The Raleigh community can not wait for what Evans has in store to inspire the next generation of artists, particularly those from underrepresented communities. His desire to break down barriers and provide access to artistic expression reflects a genuine dedication to empowering marginalized youth and fostering a sense of inclusivity within the art world. Moreover, his focus on showcasing the diversity within Black culture through his gallery exhibits underscores the importance of representation and inspiration for aspiring artists who, like him, may not have had immediate role models.

Beyond his artistic prowess, what stands out most is Chris Evans’s kindness and approachability. His willingness to share his experiences and insights in conversation is inspiring. Evans not only creates stunning works of art but also contributes to the cultural fabric of Raleigh by being a mentor and advocate for creative expression. As we witness the evolution of “Good Trip Gallery,” we anticipate its continued impact on the local art scene and the broader community, thanks to the unwavering spirit and kindness of its visionary founder, Chris Evans.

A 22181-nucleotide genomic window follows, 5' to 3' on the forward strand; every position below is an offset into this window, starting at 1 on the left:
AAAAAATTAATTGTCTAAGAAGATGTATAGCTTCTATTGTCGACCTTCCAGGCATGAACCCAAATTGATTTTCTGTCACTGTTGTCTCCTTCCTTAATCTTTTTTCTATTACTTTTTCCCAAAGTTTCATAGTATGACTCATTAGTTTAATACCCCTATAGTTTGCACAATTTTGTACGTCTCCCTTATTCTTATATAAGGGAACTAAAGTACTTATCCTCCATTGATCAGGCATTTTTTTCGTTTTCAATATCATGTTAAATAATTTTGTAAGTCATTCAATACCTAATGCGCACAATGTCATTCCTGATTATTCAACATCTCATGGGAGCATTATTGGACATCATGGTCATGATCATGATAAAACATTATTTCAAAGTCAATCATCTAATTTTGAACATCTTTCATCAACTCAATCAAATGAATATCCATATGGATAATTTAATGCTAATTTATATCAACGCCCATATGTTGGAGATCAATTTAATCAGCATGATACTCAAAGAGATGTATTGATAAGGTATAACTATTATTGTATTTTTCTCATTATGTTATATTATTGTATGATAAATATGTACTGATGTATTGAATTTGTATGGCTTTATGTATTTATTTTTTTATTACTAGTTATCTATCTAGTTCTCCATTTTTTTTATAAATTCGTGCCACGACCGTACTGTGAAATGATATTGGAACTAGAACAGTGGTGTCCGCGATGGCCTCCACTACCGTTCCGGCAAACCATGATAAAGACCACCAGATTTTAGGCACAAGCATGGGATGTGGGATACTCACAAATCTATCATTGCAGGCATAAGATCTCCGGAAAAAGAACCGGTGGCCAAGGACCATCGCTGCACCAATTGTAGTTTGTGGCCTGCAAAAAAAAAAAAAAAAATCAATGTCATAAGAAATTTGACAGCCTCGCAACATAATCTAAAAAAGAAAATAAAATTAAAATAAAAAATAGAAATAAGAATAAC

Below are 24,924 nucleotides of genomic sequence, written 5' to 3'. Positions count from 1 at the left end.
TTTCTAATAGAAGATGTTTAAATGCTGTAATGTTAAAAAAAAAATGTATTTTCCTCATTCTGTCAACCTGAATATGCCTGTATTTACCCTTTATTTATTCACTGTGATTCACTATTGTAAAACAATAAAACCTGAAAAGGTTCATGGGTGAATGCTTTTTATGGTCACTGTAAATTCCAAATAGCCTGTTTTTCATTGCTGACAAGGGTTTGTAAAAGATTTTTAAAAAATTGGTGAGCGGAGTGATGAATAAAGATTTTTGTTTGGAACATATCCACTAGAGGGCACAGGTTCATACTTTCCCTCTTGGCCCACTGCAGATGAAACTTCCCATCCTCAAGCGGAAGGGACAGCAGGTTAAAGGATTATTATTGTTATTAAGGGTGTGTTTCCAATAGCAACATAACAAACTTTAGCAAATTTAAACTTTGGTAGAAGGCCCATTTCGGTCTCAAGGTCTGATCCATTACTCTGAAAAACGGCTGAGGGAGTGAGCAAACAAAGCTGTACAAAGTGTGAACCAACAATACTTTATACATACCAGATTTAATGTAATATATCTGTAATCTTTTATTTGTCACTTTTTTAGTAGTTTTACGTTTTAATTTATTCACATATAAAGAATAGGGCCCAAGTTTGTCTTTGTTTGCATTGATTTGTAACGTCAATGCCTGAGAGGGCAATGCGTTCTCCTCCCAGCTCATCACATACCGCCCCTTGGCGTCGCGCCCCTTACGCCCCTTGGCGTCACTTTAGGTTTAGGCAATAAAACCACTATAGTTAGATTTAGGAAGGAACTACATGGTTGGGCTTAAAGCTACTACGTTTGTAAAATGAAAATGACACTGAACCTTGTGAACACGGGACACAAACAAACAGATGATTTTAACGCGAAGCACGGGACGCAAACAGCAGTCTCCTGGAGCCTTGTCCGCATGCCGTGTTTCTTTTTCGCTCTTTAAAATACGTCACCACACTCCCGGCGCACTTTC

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About the Contributor
Aeiress Stancil
Aeiress Stancil, Arts and Entertainment Editor
(She/her) Aeiress is a senior and was on the Eagle's Eye staff for two years. This year she will be returning as the Arts and Entertainment Editor. Her hobbies include meeting new people, listening to music, taking naps, feeding her shopping addiction, Cheer!, and long walks on the beach. One of the main reasons she joined newspaper was to enact change and empower in her community.